In this blog I am trying to cover topics that are somehow related to my role as an Italian man who is married to a Filipina.
I talk about mindset topics, because, in order to make an interracial relationship work, psychology is more important than learning a bunch of facts about the language and the culture of my foreign spouse.
Because I am suspended between 3 cultures (the Filipino culture, the Italian one and the American/English one, as English is the language my wife and I use the most in our deep conversations) I share facts about my country and my wife’s and I mostly do so in the language my wife and I use the most, namely English.
I talk about the Filipino mentality from the standpoint of a Westerner.
And, because I speak Tagalog, there are friends of mine who are married to Filipinas who ask me to teach them Tagalog, there are Filipino immigrants who ask me to teach their children Tagalog, there are Filipino parents who ask me to teach them the structure of the Tagalog language so that they can teach it to their kids and there are Filipinos who ask me to teach them Italian.
So, in my blogs (this one and http://www.filipitaly.com) I try to cover all of that (when I have time to do so).
In this post I am going to build on top of what I have already shared in my post entitled “Italian for Foreigners: a Brief Introduction” and I am going to (at least try) to kind of put myself in the shoes of a foreigner who is trying to learn Italian but struggles to figure out where to start.
In my previous post I have mentioned a very important feature of the Italian language, namely word gender and the fact that all the other related words in a sentence need to agree with the gender of a noun.
Today I am going to attempt to explain a few basic information about the trickiest part of the Italian language, namely verbs.
Italian verbs have a very high degree of inflection.
What is inflection? Inflection is a fancy word used to talk about how a word is modified to express different grammatical categories such as tense, case, voice, aspect, person, number, gender, mood and so on. The inflection of verbs is called conjugation.
In Italian there are 3 common patterns of conjugation and the infinitive (the basic form) ends in 3 possible ways:
Verbs ending in -are (example: “andare”=to go)
Verbs ending in -ere (example: “leggere”=to read)
Verbs ending in -ire (example: “dormire”=to sleep)
Before I talk about stuff like tenses, moods and so on, let me share a couple of fundamental differences between verbs in English and verbs in Italian.
Italian verbs change based on the person
In English the verb doesn’t really change based on the person [the word “person” refers to the distinction between the speaker (first person), the addressee (second person), and others (third person)].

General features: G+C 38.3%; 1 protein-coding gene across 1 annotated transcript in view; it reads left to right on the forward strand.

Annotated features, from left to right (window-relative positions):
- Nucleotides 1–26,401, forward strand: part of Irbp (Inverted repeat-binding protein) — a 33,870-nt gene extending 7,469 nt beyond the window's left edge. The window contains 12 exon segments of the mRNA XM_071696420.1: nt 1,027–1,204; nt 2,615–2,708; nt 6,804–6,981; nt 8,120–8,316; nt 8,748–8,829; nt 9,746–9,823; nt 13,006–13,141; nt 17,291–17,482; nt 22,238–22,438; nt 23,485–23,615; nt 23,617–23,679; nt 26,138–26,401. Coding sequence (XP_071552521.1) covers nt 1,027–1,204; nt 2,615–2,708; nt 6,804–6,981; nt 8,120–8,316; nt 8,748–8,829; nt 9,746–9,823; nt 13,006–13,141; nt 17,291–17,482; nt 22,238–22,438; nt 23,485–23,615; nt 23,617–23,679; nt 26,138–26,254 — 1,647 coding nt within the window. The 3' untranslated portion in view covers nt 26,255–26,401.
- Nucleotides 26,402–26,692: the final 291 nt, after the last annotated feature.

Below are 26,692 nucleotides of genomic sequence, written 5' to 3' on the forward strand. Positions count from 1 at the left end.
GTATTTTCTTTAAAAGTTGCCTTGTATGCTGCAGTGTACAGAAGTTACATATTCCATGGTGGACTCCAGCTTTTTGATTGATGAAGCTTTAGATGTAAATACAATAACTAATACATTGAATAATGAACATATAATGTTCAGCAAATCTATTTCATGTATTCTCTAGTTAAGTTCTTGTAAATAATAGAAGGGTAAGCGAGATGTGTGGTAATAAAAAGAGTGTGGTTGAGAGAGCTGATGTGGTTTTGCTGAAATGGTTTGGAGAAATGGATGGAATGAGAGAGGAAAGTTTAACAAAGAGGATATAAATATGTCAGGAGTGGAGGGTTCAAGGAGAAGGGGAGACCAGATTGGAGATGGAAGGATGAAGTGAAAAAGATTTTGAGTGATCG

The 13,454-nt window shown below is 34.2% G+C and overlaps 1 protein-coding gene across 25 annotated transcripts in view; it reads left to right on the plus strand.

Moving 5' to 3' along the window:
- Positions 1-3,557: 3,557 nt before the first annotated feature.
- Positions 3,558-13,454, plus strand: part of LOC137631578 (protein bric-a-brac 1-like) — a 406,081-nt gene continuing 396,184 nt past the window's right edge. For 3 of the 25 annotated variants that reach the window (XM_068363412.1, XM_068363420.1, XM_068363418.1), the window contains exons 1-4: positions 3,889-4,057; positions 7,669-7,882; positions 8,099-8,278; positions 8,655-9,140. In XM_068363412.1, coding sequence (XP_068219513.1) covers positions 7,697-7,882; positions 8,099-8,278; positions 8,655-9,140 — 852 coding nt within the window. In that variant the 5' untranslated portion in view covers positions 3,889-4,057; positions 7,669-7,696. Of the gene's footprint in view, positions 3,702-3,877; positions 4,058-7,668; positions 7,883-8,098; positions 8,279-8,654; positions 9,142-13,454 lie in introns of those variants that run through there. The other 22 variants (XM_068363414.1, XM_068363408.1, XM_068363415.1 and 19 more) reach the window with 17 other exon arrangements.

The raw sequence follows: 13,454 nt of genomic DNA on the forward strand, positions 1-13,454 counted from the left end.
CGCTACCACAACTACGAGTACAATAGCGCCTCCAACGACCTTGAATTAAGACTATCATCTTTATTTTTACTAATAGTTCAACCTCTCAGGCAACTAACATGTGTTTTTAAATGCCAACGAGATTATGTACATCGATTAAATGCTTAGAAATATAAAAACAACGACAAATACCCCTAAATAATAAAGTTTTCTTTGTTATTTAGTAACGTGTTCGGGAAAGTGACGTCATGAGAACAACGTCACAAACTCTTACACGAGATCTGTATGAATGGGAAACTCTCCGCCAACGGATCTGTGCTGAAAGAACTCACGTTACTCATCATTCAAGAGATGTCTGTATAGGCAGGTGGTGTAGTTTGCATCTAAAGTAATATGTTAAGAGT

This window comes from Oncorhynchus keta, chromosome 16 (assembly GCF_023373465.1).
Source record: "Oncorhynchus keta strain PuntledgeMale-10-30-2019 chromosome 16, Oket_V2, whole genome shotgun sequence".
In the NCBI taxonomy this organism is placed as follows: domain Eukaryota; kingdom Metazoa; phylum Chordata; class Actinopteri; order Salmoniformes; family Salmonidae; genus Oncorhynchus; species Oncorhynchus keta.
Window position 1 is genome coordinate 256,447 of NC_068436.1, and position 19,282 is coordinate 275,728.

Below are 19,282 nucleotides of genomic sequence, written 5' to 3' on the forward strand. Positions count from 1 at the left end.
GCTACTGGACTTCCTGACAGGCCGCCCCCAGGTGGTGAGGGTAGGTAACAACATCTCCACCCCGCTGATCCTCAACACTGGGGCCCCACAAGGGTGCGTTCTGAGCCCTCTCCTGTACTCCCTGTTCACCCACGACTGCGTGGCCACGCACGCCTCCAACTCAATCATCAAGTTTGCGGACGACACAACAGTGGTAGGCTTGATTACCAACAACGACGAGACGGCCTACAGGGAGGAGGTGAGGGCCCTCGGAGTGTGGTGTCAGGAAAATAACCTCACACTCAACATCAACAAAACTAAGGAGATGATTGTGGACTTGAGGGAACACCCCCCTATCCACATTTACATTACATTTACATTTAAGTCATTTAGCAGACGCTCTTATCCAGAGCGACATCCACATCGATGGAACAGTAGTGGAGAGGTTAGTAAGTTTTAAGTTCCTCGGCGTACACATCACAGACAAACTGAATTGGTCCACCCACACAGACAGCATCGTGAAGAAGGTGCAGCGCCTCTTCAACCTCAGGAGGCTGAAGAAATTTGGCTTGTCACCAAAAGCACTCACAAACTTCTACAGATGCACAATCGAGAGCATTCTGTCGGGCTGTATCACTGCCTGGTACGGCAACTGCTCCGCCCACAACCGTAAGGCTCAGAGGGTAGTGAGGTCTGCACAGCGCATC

In English, only at the simple present, the singular subject (he, she, it) requires an -s at the end of the word.
A typical example is the verb “to go”
Not so in Italian: in Italian, the verb changes for each pronoun in all tenses!
Not only that: many Italian verbs also have crazy and absolutely unpredictable patterns.
Let’s take the Italian version of the verb “to go”.
“To go” in Italian is an “-are” verb and it’s basic form is “andare”.
Now, notice what happens when I conjugate it based on the person:
Io (I) vado (yes, you heard it right: “andare” turns into something completely different from the basic form and becomes “vado”
Tu (you) vai
Egli/lui/lei (he/she) va
Noi (we) andiamo
Voi (You) andate
Essi/loro/esse (they) vanno
Crazy irregular verbs in Italian
In English verbs definitely have more predictable patterns which make it a lot easier for a foreigner to study them.
Basically in English there are:
Regular verbs in English create the past simple and past participle by adding -ed to the base form.
I have studied
Irregular verbs have endings that are other than ed and these are divided into 4 main categories:
Verbs which have the same base form, like the verb “to cost” (base form: cost/ past simple: cost/past participle:cost)
Verbs which have the same past simple and past participle (bring/brought/brought)
Verbs which have the same base form and past participle (come/came/come)
Verbs which have a different base form, past simple and past participle (be/was or were/been)
And these verbs can (relatively) easily be learned by becoming familiar with these 4 groups.
The funny thing about Italian is that the most common verbs, the ones used to talk about the most basic actions are mostly irregular and they are irregular to such an extent that studying them must be an headache for a foreigner.
Let’s say that Italians themselves (including highly educated people, sometimes even college professors) struggle with verbs.
And let’s also say that the irregularity occurs in the present indicative, as the inflection in other tenses and moods is not too far from the base form
For example, only in the present indicative the verb andare turns into something very different from the infinitive and becomes, as I said, vado, vai, va….
In other tenses and moods the various inflections of andare don’t deflect too much
I think that’s it for this post, otherwise things get too technical and I’d better reserve further information for future posts.